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Transcripts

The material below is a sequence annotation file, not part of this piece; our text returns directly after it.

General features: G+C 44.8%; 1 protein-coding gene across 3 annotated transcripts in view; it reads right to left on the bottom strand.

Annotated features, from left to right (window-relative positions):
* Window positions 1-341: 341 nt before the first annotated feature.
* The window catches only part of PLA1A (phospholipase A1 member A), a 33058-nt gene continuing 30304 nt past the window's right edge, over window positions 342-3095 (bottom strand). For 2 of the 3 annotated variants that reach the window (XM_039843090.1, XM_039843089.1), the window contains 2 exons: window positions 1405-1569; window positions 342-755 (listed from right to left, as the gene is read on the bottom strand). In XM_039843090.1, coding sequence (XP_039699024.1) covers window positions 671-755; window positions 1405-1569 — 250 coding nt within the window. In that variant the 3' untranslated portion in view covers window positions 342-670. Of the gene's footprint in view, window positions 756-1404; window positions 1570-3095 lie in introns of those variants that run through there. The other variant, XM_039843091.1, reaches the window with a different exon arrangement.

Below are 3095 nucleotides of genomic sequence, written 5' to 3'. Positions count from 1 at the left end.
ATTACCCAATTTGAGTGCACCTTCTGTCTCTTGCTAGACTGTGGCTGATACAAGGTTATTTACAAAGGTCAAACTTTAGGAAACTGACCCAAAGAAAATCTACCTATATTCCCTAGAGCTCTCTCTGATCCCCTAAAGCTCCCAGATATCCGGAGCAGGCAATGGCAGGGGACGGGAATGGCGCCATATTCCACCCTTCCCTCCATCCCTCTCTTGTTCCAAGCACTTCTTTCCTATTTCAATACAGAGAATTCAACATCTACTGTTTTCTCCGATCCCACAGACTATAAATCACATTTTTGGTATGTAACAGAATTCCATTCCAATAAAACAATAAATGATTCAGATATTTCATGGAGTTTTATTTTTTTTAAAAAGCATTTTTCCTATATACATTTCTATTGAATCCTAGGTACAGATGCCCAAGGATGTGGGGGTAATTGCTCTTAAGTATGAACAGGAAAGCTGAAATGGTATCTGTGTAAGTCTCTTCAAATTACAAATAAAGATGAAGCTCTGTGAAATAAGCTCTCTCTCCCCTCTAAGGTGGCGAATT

1. Intro To Character Face Design: Hi there, My name is Chad trough Crippen. And in this lesson, you will learn how to design a character's head. Inside of MOHO will be using MOHO is vector-based tools to design this character. You'll learn all about the basics of the vector tools. And we'll begin by drawing simple shapes to set up the head, the ear, the hair, and a few other items, as well as how to set up a sketch, mask out eyes and a mouth. So that way, when it comes time to animate the character's head, once your design is complete, you'll have various options to control the eyes, the mouth, and more. So with all that said, I hope you're ready because we're about to get started. 2. Sketching a Character: For this course, I will be using the assistance of a sketch to help me build up the character. And this sketch was created using existing artwork. So let me show you what I mean. I'm going to come over here to procreate on my iPad Pro. And in the gallery you're going to see a few different projects here. I'm going to tap on this 1 first, just to show you this original artwork was created for a character animator course and we'd eventually use it for other courses. But this design was drawn by Jimmy mills and it was created directly inside of Procreate. So while going through this course, I thought we would continue to use this character. And so what I did was sketch out a version of this character using Jimmy's original artwork. But the purpose of this is to kinda show you that you can take a sketch, presumably a sketch that is of a new character and not of existing artwork. Bring it into Moho and build it from scratch using the vector tools. And then of course, if you want to go to the next step, eventually rig and animate it up with bones and then animate a cartoon. So hopefully that makes sense. You'll find this sketch inside of your work files will be importing it in the next video. So we can jump in and start working with MOHO. 3. Importing Sketch into Moho: For this video, I am inside of MOHO and I want to open up a brand new document. By default, when you open up Moho, you'll probably be greeted with a welcome screen as well as an example file. To create a new document, simply use Command or Control N if you're on Windows. And this will set you up. You can also create a new document by going to the File menu and then choosing new. With the document setup, we want to go in to the document settings. To do this, you can use Command Shift P or Control Shift P if you're on Windows to bring up these settings. And here we're just going to make a few adjustments to the dimensions and the frame rate if we need to. And here we're just going to make some adjustments to our dimensions. On the left, you'll see it's currently set to 720 P. I can click on the drop-down menu and change this to 10 ADP, just to give us a resolution boost. And of course you can go higher than this. For k is definitely an option, as you can see, or you can use your own custom dimensions just by typing them in right down here. But we'll stick with 10 ADP at 24 frames per second. And once you're good there, you can click Okay. And the document is set up to import the sketch that we created. Simply use Command Shift Y or Control Shift Y if you're on Windows. And this will bring up the import prompt. By doing this, you can import any file that Moho will recognize. So we're just going to come in here and locate the appropriate folder where I have my course materials. Which in this case it's right here. And we have the original sketch right there. So I'll click on that and then choose Open. You can see the sketch is now in view. And using the Layer Properties, I can just come in here and resize this so that it fits the screen. And we can now use this as a reference moving forward. When it comes to drawing and molding are points inside of mono. 4. Designing the Head Base: For this video, we are working off of O2 chat vector dot Moho. Feel free to open up this file. We now have our sketch on the canvas and we set up our document. The next step is to dive in and start adding points so we can start molding out this character. First. If we look on the Layers panel, you'll see that we have a default layer, layer 1. And we can use this to draw out the head. Let's just grab it and bring it above the sketch. That way we can see what's going on as we start to add endpoints. And for the sake of simplicity, let's right now and just click once on layer one and rename it to head. Once you have that, we can move over and start laying out the points. To zoom in on your Canvas, you can hold down, shift the right mouse button, and then drag to the right to zoom in. And you can move to the left to zoom out. But in this case we're just going to zoom in and you can hold down the right mouse button to move the canvas around. So in this case, we're just going to position it right about here. Now, we can grab the Add Point tool, which is a on the keyboard, but it's also this icon right here. And let's make sure that auto weld is turned on. We can keep the other items off for right now. Starting at the top of the head, we're just going to click and drag and move it down to about right here, and then release. So now you have a straight line. Let's click from this second and drag again. And as you can see, when I do this, it alters the way the first line looks. It's still not quite right. But don't worry, we plan to correct that here soon. So we just want to place a third close to the back I and then move down again in place. Another point right down here about where the cheek is. Place another point where the chin would be. And then come up. And we can place another one close to where we think that she could be or at least the jaw line. So right about there. And now we got to focus on the ear, which isn't a big deal. We just can come up here and apply a point like that. Come up here. Apply a second. Perhaps apply another one next to that one. And then we can come down and apply our last point for the ear, allowing us to create a shape. And again, it's not perfect, but we can correct that here once everything was in place. So now we're just going to bring up this once again and kinda match it with this point in terms of where it's at and height. So right about there. And then we can come up here and attach to the top, like so. And once we do this, we're going to hear a click. And now this shape or the wireframe for it at least is complete. We don't have anything drawn out yet, but we can change that here soon. The next thing I want to focus on though, before I start drawing in different vectors. Is the way the lines are shaping up. As you can see, certain lines just are not going along with the original sketch. This line right here is bowing inward and it's just not quite right. Luckily, if you hit C on the keyboard or if you select this tool right here, which is the curvature tool, we can come in here and adjust the Bezier handles so that they're more accurate too. The original sketch. You could also place additional points to help this out. But let's go ahead and just try using the Bezier handles first. If you click and drag on these handles, you can see as I start to move things around, I'm able to adjust the way the shape looks. Also, if you hold an Alt, you can adjust either one side or another if you're looking for a particular shape. So as I'm holding Alt, as you can see, I'm moving these up to make this part of the head more in line with the sketch so that it looks straighter. And I can bring this Bezier handle up a little bit to help connect with the original sketch lines. And the same applies for the ear. I'm just going to come in here and move this Bezier handle up. You can see that it's correcting that curve. And I can bring this one down as well. And so once again, you're just going to come in here and try to put things in where you think they need to go using the sketch as a guide. Now of course, you can take liberties to this if you wish. But if I were to click off the curvature tool and even hide the sketch, since it's a little bit hard to see some times when you're working this way, you can see that the shape of the head works out pretty well. There's a few more things we need to do here. Next, let's fill in the shape. So what I can do is come over to the Create Shape tool, which is under fill. But you can also use U on the keyboard to select it if you wish. And what this will allow you to do is select multiple points. And if all of these points connect together to form a shape, you can then fill in or even apply strokes to the wireframe that you currently have setup. So to easily do this as we have it set up right now, if we use Command a or Control a, we can select all points on the layer with the create shape tool selected. Now at the top, you'll find we have three options for filling in, stroke, fill or both. In the case of this course, we're going to do an outline along with a fill. So we'll click on both and you'll see that the preview now changes to a checkerboard pattern in the shape, signifying that we're going to fill it in. So what are we going to fill it in with? Well, if we come over here to the fill options, we can set that up. I'm going to bring the opacity all the way up so that the color is solid. And then coming in here, we're just going to pick out a skin tone for our character. So something like that. And then we can click okay, for your stroke color. I'm just going to keep that as black. And then for the width, let's come in and adjust this to two and see how that looks. So once you have all that set, you can come up here to the top and click on Create shape. It's going to apply those parameters from the style panel over to the sketch. And if we look now you can see that everything is filled in. If I click off, you can see that we definitely have the outline and the shape and place. Now one thing I want to do is adjust the thickness of the line because I think it could be a little bit thicker. I'll click on this lock shape tool and then click on the outline here. And anytime, if you click on the Select Shape Tool and then click on a shape you've created. You can come in and adjust it. So in this case I can click on the shape, go to my style panel, enter for, for width, and then hit Enter and you can see it updates. And now we have a width that's more in line with what I want. We have a couple more details to cover with the head. Let's go ahead here first. And I'm actually going to hide the head, which might seem counterproductive. But when you do this, you can still access The outlined that you set up with your points. And I want to once again grab the Add Point tool. While on this layer, you'll see that we actually have a second piece of the head right here, and that is the back ear. We could set this up on a separate layer, but it doesn't hurt to also just place it right here. If I click, I can move out and apply a point, and then click and move down and apply a second, just like that. Coming in here to the curvature tool. I'm just going to bring this up and then this down to help balance out the curve of the ER to make it more and mind with the original sketch. And I can also move that point up just a little bit to even adjust the shape further if I feel it's necessary. So now, while we still have it in this mode, let's look at some other things we can add to the head. We could add in the lines from the ER detail right there. And we could also add in the nose line. So using the Add Point Tool, I'm just going to come in and add some points for the ear, the inside of the ear, just like that. And we'll fall down with that one as well. And we have a little detail right here. You can see we added some details in from the ear on that side, so I'll just add a little line in like that. And then we can come in and fill in the nose. Come over like this, and get that knows established. We have a little bit of a jumble here at the lines. You can see it kinda does this little dip. Once again, you can come in with the Bezier handles and just make the corrections as you see fit so that the lines are more appropriate. So now if we reveal the head, we can see these details. And we need to create shapes for these three new areas. First, click on the Create Shape Tool or U on the keyboard. And with lasso mode enabled at the top, just come down and select the ear. You want to select the three points that are next to the head. And then just come up and around like that. And you'll see now it's selecting that particular shape, which means we can come in and just click Create shape to establish the ear. Now one thing about this is the detailed lines are a little bit thick. So I can come in here and make some adjustments to that if needed. But I think I'm going to leave it for right now. And that's something I can do in my polishing section. Let's jump back here to the head and just finish up really quick by creating these additional shapes. So now we're going to do the nose next. I advise turning lasso mode off and just selecting it like so. And then we can click on Stroke at the top and then create the shape. But I also might come in here and reduce the size of the nose. Since I have it selected right now to perhaps two. And then we can come over here and just select those points. And you can select multiple points at once by holding Shift. So if I select that one, I can hold Shift and then select those two and keep selecting points until I have all the points that I want selected. And then I can create the shape. And there you go. We've now molded the head. We might have a little bit more work to do with it, but it's a good start and will allow us to continue building up the different assets. Will pause the video here and up next, we'll move on to drawing and masking the eyes. 5. Designing and Masking Eyes: For this video, we are working off of 03 Chad vector dot Moho. Feel free to open up this file. We're going to dive in and now tackle the eyes. First. Let's hide the head vector so that way we can see the sketch and we can reference the eyes. Next, I'm going to create a new vector layer. And I'll name this one eyeballs. And then hit Enter, hit S on the keyboard to select the Draw shape tool. And I can use the oval from the top of the list. And we can turn on autofill in auto stroke. That's fine for this part. Let's come over here to the style panel. And for Phil will change it all the way to white. And then click Okay. And then for the stroke, we can keep it set to black. For the width. I'm going to change that to two for right now. And then we can zoom in and start our process. Starting with the front I, I'm just going to click and drag and move down and fill in the shape as close as I can to the sketch and release. Next, let's click on the transform points tool to ensure that we have this shape selected. And then use Command C or Control C if you're on Windows. And then Command V or Control V if you're on Windows to copy and paste. And then holding Shift, I'm just going to click and move this to the left by holding shift at Locke says to the x-axis, so we can't move it up or down on accident. And we're just going to move it right over there. Now using the transform points tool again, we're just going to come in here and start to resize this. And this one's a little bit more squished due to the perspective. So we're just going to come in here and try to match it as close as we can to that original sketch. And this is looking pretty good. And there we go. So now we have the eyeballs established. Let's hide the eyeballs really quick and create some lids. I'll make a new layer, make it a vector. We'll name this one top eyelids, and then hit Enter. Now using the draw shape tool, once again, S on the keyboard. I want to come down here to the layers panel and just reveal the head really quick. And then grab the eyedropper or L on the keyboard. And just come over here and click on the head. That's going to bring all of that style property information back. So that way we don't have to reselect the skin color and all of that. So now we're going to hide the head once again and we're still on the top eyelids. Now one more thing before we draw these out, Let's click on fill one more time. And using the color picker, I'm going to drop the color a little bit just so it's a little bit darker than it was previously. And then click Okay. Once again, using the draw shape tool S on the keyboard, we'll select oval with auto-fill and auto stroke selected. And let's change the width to two. Actually, let's go with 3. So with the width at three, I can come in and just draw out an oval like this. And this kinda bring it down like so. Then using the Add Point tool, come in here and we're just going to add two more points to this shape just like that. And then taking the transform points tool, we can come up here and start to adjust this so that the lid is curved up like so. And if we were to bring the eyeball back at currently looks like this. Now you might be wondering, well, this isn't looking that great. Well, we still need to do the masking, so don't worry about it. And right now I'm going back here to the eyeballs and change my width to three because I originally had the line set to two. But looking at it, I'm kinda thinking I want to go back to three. So we set it back there for right now. With the first top eyelid established. We're just going to do what we did before by copying and pasting it over to the other eye. So grab it and then Command C, command V, copy and paste. And just bring it over like so. And we can place it just like that. And the bottom eyelids, we're going to cheat even more. With top eyelid selected. We can duplicate that layer, rename it bottom eyelids. And then coming over here, we can click on the transform layer tool. And at the top, we have the ability to flip vertically or horizontally with these layers. So we're going to flip vertically. And because the origin point was a little bit offset, you can see it kinda flipped down like this. It's not a big deal. We can just bring it up and get it established. Now, the bottom eyelids are not going to be as obvious as the top ones. So I'm going to hide the eyeballs and then using the bomb eyelids layer, I can just bring these up to get it close to where we have it with the sketch. And again, all of this can be modified as we continue moving along. But this is looking pretty close. And then you have your eyeballs just like that. Let's create some pupils next. The pupils should be below the eyelids so that way, if they move up or down and intersect with the eyelids, they will appear behind. So for the pupils layer, when I make this, it's going to be a vector. I'm going to place it below the bottom and top eyelid layers. And we can name this one pupils. Using AES for the draw shape tool. I'm going to come in here and disable auto stroke. So that way I'm just creating a filled oval. Coming over here to the style panel, I can drop the fill color down to black and then click OK. Starting right here with the sketch. And it's going to come in here and it doesn't have to be exactly the same shape, but just come in and draw something that looks similar to the sketch and bring it up like so. And then like before, we can use Command C and then Command V to copy and paste and bring the pupil over here. And we could even shrink it a little bit just to kind of help with that perspective with the back I so now when you put it all together, you have something that looks like this. So there's one more step we need to take to make this work, and that is masking the eyes. So with bottom eyelid selected, holding Shift, click on eyeballs, and then right-click group with selection. This will throw everything into a new group. You can name it iss and hit enter. And then we want to double-click on eyes to go inside of the layer settings. The fourth tab on the top is masking. If you click on this, you'll see that we have three options under Group Mask. We want the last option, Hide All. So click on that. And then you can click Okay. You'll see what happens here is with the group. We are now masking everything and everything is adhering to the eyeballs. There's only one small problem. And that is we don't have stroke lines for this mask, but luckily that's easy to correct inside of MOHO. Just double-click on eyeballs to go inside the layer settings and then go to masking. And here at the bottom you'll see we have exclude strokes. Just click on that and then click Okay. Strokes are now back in place and everything is looking good. So from here we can make some more adjustments. I kind of feel like we could bring these points out just a little bit more to help with the curve. And go to the bottom eyelids as well and just do the same thing. Make sure we select the point and just move it up like that. And there you go. And you can see that this one's looking okay, since a has a smaller area to work with, but that's looking better. And of course, as we move on, we will be polishing up different elements as we see fit. And we'll probably even dedicate a whole Section two polishing just because it is a big part of the process. But as you can see now, our pupils are in place. And the benefit of this is when we rigged them up, when the pupils move, you can see now that they don't go onto the face. It because of how they are set up with layers with the eyelids. They go behind the eyelids as well. And it just makes animation a lot easier. So we'll pause here and up next, we'll keep building up the face. 6. Drawing Eye Brows: For this video, I'm working off of o for Chad vector dot mono. Feel free to open up this file. We're now going to continue building the face. And we're going to focus on the eyebrows, which is actually pretty simple compared to the eyes. First, let's come over here to the Layers panel. And we can hide everything under eyes for right now since we don't need to deal with that particular group. And then come up and choose new layer. And then vector from the list. And we'll just name this one eyebrows. And then hit Enter. Make sure you have the head layer also invisible. So that way you can see the sketch and you can easily place down the points for the eyebrows. Grabbing the Add Point tool. We're just going to come in just like we had before. And I can create a straight line going up like this. And then another one going down like so. I'll come in and add a bend like that and then one more to cap it off. Now it's not going to look great given what we just did. So we need to come over here to the curvature tool. Click once on it or you see on the keyboard to select it. And then use Command a to select all of the points using the curvature tool. At the top, we have the ability to adjust the curvature numerically. And just by using my mouse wheel, I can come in here and go up and down. And as I move the value down, you can see I am creating a straighter edge for the eyebrow. Now, I could come over here and just do a complete peak and that will make it all straight in set everything to 0. But I actually want a little bit of a bend. It doesn't have to be much. Perhaps at around 0.08 is where we can set that bend. And you could also come in here and adjust individual parts of it. So if we wanted to have more of a bend at the top, I could select that top point and then come in here and tried to expand it out like this, which actually I think will work pretty well. So we can come in there and just move it down and get it all situated. And I think that's looking pretty good. Next, we just need to come in here and color this in. So we'll just use the Create Shape Tool Command a to select all the points. I can click on both. And then come over here to my style panel and get the appropriate color here. Let's come in here and I'm kinda picking colors right now. We might adjust these colors later on, but a darker orange should work. And then I can create the shape. And I'm also using a black stroke at a width of three. So now if we click off, we can see it currently looks like that. Let's click on this shape and then using Command C and then Command V. So copying and pasting. We can move this over. And coming up here to the top on the toolbar, Let's go ahead and flip these points horizontally. And then just bring it over like so. We could also come in and maybe just resize it a little bit again just to kinda help with the perspective of the face. But we don't have to do too much with that. This should be good enough for now. And there you go. We now have our eyebrows set up and good to go. We'll pause here and up next, we can move on to building up the hair. 7. Drawing the Hair: For this video, I'm working off of 05 Chad vector. Feel free to open up this file. We're going to continue on with building the character and we're going to focus on the hair. So coming in, let's create a new layer. And this will be a vector. We can place it above the eyebrows. And I'll just name it hair. And we can click. Okay. Now, using the Add Point tool, we're just going to come in here and start adding points to help create the hair. And this is probably the most complicated part of the character. So let's just start at the top. And I can click and drag, go up like that, and then come down like this. I want to simulate all these bumps in the hair. So every time we have a bump, it'll be made up of three points. You have the end and then you have the middle part, and then you have the second end. And it's just a matter of coming in. And just adding in these points. You'll notice that I have some lines that kinda go down like this. We will be adding those in, but let's just focus on the main shape of the hair for right now. So I can come down like this and create this bend using a few points and then come up and over. And just keep filling in these points to flesh out the shape of the hair. And again, when you're working with these sketches, it doesn't have to be a 100 percent perfect. You can make liberties if you feel it's necessary. Now we have this strand of hair, so we're just going to come in. And we could make this a separate layer if we wanted to, but I think it's okay just to include it all in one. So we can come in here and just kinda come up like this and go around. And then you can see we have this other line that sort of creates that strand. But for right now we're just going to focus, as I said, on the main shape. So I'm just going to come in and keep working. And here we can start to move down. I'm going to try to add in some bumps from the side of the head here where we have that hair from the original sketch. Just like that. And then it's going to come down. And am I adjust that border here once we have it all filled in. But for right now, I can just add in some points in then just keep building this up. So getting closer to where we need to be with this. There we go. So now we have connected the shape and you can see we have something that looks like this. The next step is to fill this in and then compare the line work. Using the Create Shape tool. I can use Command a to select everything. And before I fill in the hair, I'm using the color from the eyebrows, but I'm just going to bring it up Little Britain, brighten the hair up a little bit more. And then I'll also set it to four for a width and then create the shape. So now you have something that looks like this. Of course, it is not perfect. We'd still have some little things to work out here. Let's go ahead and hide the hair so we can just see the outlines. And you can see here that a lot of my line work just isn't quite matching. Ants a little bit loose compared to the original. Using C on the keyboard, we can use the curvature tool. And then come in here and start playing with the Bezier handles to get these shapes closer to what we want. So again, if you come in and just start bending things around, again using an alt key to really fine tune those corners so that way you can adjust both as you see fit. You can just come up like that. And anywhere you see a discrepancy with the line work, you can just come in and start to bend these things so that they're a little bit more appropriate to the original. And of course, whatever liberties you want to take, perhaps you're working on this and you think of something that would be really cool to implement in terms of how the hair looks. That's absolutely fine. The sketches just there to kinda help you. Don't be afraid to try different things. Go off the beaten path. The sketch will always be there for you to look back at. If you need to get back on track, if you're lost, whatever the case is. It's a coming down here to this one. I could just tighten that one up a little bit more. Just coming up here. Take a look at some of these. Bring that one up. I can bring that one up. Perhaps. Shrink that up a little bit, and just try to get the overall shape down here. Move that down there we go. And when you work in MOHO like this, it really isn't a matter of drawing it. You're kinda does molding points, ends. So it's kind of a different experience compared to drawing on your iPad. And it's one that's always kinda fun to come back to whenever I work on projects like this, just kinda different. So we're getting closer here. Bring it down and up, down, up and down, like so. Okay, This is looking pretty good again, I'm just going to sharpen up some of these edges. There we are. And there we go. And I might add one more point here and bring it down like this. And then bring that one over. Just to kind of add a little bit more tightness to this area there. So now if I come back, you can see that it's looking a little bit better. And ultimately I probably will have to go in and do some different things to polish this up more in terms of smoothing things out. And if you really can't tell, You can always use Command R to gauge your render so far and you can see it looks a little bit smoother once I render it out, so I think it'll work out. And of course we have to go in and add different details and eventually the shading and the highlights. So all of that's coming and I think that'll help spruce things up. But for now, we have the basic shape of the hair in place. I will pause here and up next, we will keep building up the character. 8. Designing the Ponytail: For this video, I am working off of 06 chat vector dot Moho. Feel free to open up this file. We're now going to dive in and tackle the ponytail, which will be very similar to how we handle the hair. First, let's come over here to our Layers panel. And I'm going to make a new layer. It's going to be a vector. And I can click once on the name to rename it to ponytail and then hit Enter. We can place the ponytail below the head. And we'll grab the Add Point tool to start adding in our points. Make sure your head is turned off or invisible. So that way you can still see the sketch. And on the pony tail layer, I'm just going to come in and start adding in my points. So once again, you're just going to pay attention to the curves and just place 1 down for every part of the curve. In this case, I'm doing something a little bit different. I'll make some adjustments here before. It's all said and done. But we're just going to come in here and try to get all these little waves and points and rounded off edges in this come up like this. And then we're going to come in like that. Now at this point, you probably don't see the hair all that much. So you don't have to worry about too much what it looks like behind the head, just as long as everything is appropriate over here. And I'm just going to come in now using the transform points tool and just make some quick corrections and then take the curvature tool and go even further with it. So just keeping on with everything here. Just going through and adjusting a little point right there, which I might actually described the transform points tool move down and move this one up and down. Just kinda make some adjustments like that just so it's a little bit more close to what I originally sketched out. And again, you don't have to adhere to that, but in this case I am. So we'll just keep going like this. Ensuring that everything is looking good. Move things in a little bit where appropriate. Just keep working with the Curvature tool to get everything in place. Let's grab this and move it up. There we go. Okey-dokey. So that's looking pretty good. Of course, there are some details such as line work that we could touch on, but I'll cover that later along with the line work for everything else. So we can click on the Create Shape tool, use Command a to select everything and using both, making sure that you have the fill color the same as your hair, as well as the stroke and a width set to four. Just come in here and create shape. And we now have that set. And if we bring this back, you can see this is what it's shaping up to look like. Awesome. So we're getting close to finishing up the main portions of the head. I'll pause the video here and we will finish up working on the mouth in the next lecture. 9. Drawing and Masking the Mouth: For this video, I'm working off of 07 Chad vector dot Moho. Feel free to open up this file. Like the eyes. We're going to create a mask for the mouth. So that way, it's easier to design the interior of the mouth, as well as animate things out later on. And we can set up the mouth so that it is using smooth interpolation between different phases, which is a benefit when working with vectors. So let's go ahead and create a new layer for the mouth. I can click on the new layer button and choose vector. And the first thing I'll do is name this one opening and then hit Enter. And let's bring opening just above the head, like that. Zooming in. I'm going to hide the ponytail just so it's easier to see the whole mouth sketched out. And we're going to start with the opening. So just the outline of the mouth. Grabbing the Add Point tool with auto weld turned on. I'm just going to come in here and starting at the top left of the mouth, come in. We'll add a point in the middle and then come up and add a second like so. And then come down to the middle again. And then back up. And we can release. Let's come in here with the curvature tool. And just by adjusting these handles in holding Alt when doing it, I can come down like this and just bring these things over and try to get closer to the original shape of the mouth. And once again, if you're having issues with this, you can also add more points. But we should be able to get pretty close just by coming in and doing this. So there you go. There is your opening. We can fill this in. So let's use the Create Shape Tool. Use Command a to select or control a. If you're on Windows. I'll reduce the width 2, 3, and 4, the fill. Let's make it a dark red. So something like that. And then click Okay. And then you can create the shape. So if I click off, it looks like this. Let's hide the opening. And now we're going to zoom in a little bit more. And we want to work on the teeth as well as the tongue. Creating a new vector. I'll name this one top teeth and hit Enter. Grab the draw shape tool. We can turn auto-fill and auto stroke on for this. And we will select a rectangle. Go over here to your fill color and select a color for the teeth, as well as black for stroke or whatever you plan to use for your stroke. And we'll keep the width at three. And starting at the top, I'm just going to trace over the original despite coming in here like this. It's not going to be perfect. So what I might do here is add in a fifth for the rectangle on the bottom, just like that. And then grab the transform points tool and just bring it down like so. And then you can kinda bring these out a little bit like that. Like we did with the lids. I'm going to duplicate the top teeth layer and rename it to bottom teeth. And then we can grab the transform layer tool. And just to make this easier on ourselves, let's set the origin. If you click on Set Origin here, you can click on the teeth. And if we click on the transform layer tool and then come up here to the flip vertically option. You can see that we don't have to chase the layer since we set the origin point, It's not going all the way off the screen. And now I can just click this and move it down about right there. And we're also going to come in here and adjust the shape of this just a little bit. And we'll be able to adjust this more once we get the masking in place. But for right now we have that in place. And then we need the tongue. So come in here, create the tongue. Grab the oval. And we can set a color for this. So I'm just gonna do a brighter red than I had before. And just come in like that. And we have the shape and we can also do some line work there later on. But let's also bring the tongue below the teeth so that way it's more appropriate. So now I'm going to re-enable the opening. Click once on opening, holding Shift, click on bottom teeth, right-click, and then group with selection. Click once on layer 11 and rename it to mouth. Double-click on this new group. Go to masking. And like the eyes, you're just going to select Hide All. And then click OK. Last, double-click on opening. Go to masking, come down to exclude strokes, enable it. And then click. Okay. So now we have a mouth setup for the character. And it's masked and it's looking pretty good. From here though, you could go in and if the shape isn't quite right, you can see now it's much easier to refine how everything is looking. So you can definitely go in and make adjustments if needed. But I would say for right now this is looking good. When we get to the polishing phase, we might try a couple other things. I just kinda depends on how we feel in what's going on. There we go. We now have the mouth established. And if we come in and just reveal everything so far, you can see that it's looking like this and we definitely have the start of something here. So the next step is to move down to the body and keep building the main pieces. Will pause the video here, be sure to take a break and up next, we'll keep building the character. 10. Conclusion: Now that you've gone through the process of designing your character's head. The next step will be to design the body, as well as any other features you may want to include with your character. From there, you can use the bone system to rig up the character and prepare him or her for animation. And there'll be covering all of that on this platform. So be sure to check back often. And in fact, it might already be available depending on when you're viewing this. Anyway, I hope you found this helpful. Thank you for watching and I'll see you next time.